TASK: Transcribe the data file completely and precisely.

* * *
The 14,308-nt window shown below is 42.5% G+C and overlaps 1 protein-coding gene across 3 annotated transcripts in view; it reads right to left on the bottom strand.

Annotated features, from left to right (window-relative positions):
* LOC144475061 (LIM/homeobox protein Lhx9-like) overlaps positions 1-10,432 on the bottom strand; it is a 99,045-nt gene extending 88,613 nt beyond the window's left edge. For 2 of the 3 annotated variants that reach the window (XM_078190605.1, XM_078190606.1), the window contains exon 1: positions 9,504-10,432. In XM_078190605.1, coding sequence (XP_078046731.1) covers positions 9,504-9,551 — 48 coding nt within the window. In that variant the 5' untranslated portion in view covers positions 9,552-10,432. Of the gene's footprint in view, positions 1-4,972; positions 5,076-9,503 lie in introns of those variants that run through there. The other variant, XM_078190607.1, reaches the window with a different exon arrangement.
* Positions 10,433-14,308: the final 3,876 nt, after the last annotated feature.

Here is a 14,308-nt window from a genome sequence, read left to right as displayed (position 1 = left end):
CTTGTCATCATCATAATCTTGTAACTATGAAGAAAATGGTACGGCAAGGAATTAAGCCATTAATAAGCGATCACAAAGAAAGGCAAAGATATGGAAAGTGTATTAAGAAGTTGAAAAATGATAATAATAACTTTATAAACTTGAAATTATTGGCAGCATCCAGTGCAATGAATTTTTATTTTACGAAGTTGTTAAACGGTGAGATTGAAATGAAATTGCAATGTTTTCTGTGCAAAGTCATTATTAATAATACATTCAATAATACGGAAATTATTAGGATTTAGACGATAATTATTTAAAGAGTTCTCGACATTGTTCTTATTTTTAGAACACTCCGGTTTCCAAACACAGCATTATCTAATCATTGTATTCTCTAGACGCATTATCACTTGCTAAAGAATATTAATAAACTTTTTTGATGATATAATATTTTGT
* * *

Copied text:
The 14,308-nt window shown below is 42.5% G+C and overlaps 1 protein-coding gene across 3 annotated transcripts in view; it reads right to left on the bottom strand.

Annotated features, from left to right (window-relative positions):
* LOC144475061 (LIM/homeobox protein Lhx9-like) overlaps positions 1-10,432 on the bottom strand; it is a 99,045-nt gene extending 88,613 nt beyond the window's left edge. For 2 of the 3 annotated variants that reach the window (XM_078190605.1, XM_078190606.1), the window contains exon 1: positions 9,504-10,432. In XM_078190605.1, coding sequence (XP_078046731.1) covers positions 9,504-9,551 — 48 coding nt within the window. In that variant the 5' untranslated portion in view covers positions 9,552-10,432. Of the gene's footprint in view, positions 1-4,972; positions 5,076-9,503 lie in introns of those variants that run through there. The other variant, XM_078190607.1, reaches the window with a different exon arrangement.
* Positions 10,433-14,308: the final 3,876 nt, after the last annotated feature.

Here is a 14,308-nt window from a genome sequence, read left to right as displayed (position 1 = left end):
CTTGTCATCATCATAATCTTGTAACTATGAAGAAAATGGTACGGCAAGGAATTAAGCCATTAATAAGCGATCACAAAGAAAGGCAAAGATATGGAAAGTGTATTAAGAAGTTGAAAAATGATAATAATAACTTTATAAACTTGAAATTATTGGCAGCATCCAGTGCAATGAATTTTTATTTTACGAAGTTGTTAAACGGTGAGATTGAAATGAAATTGCAATGTTTTCTGTGCAAAGTCATTATTAATAATACATTCAATAATACGGAAATTATTAGGATTTAGACGATAATTATTTAAAGAGTTCTCGACATTGTTCTTATTTTTAGAACACTCCGGTTTCCAAACACAGCATTATCTAATCATTGTATTCTCTAGACGCATTATCACTTGCTAAAGAATATTAATAAACTTTTTTGATGATATAATATTTTGT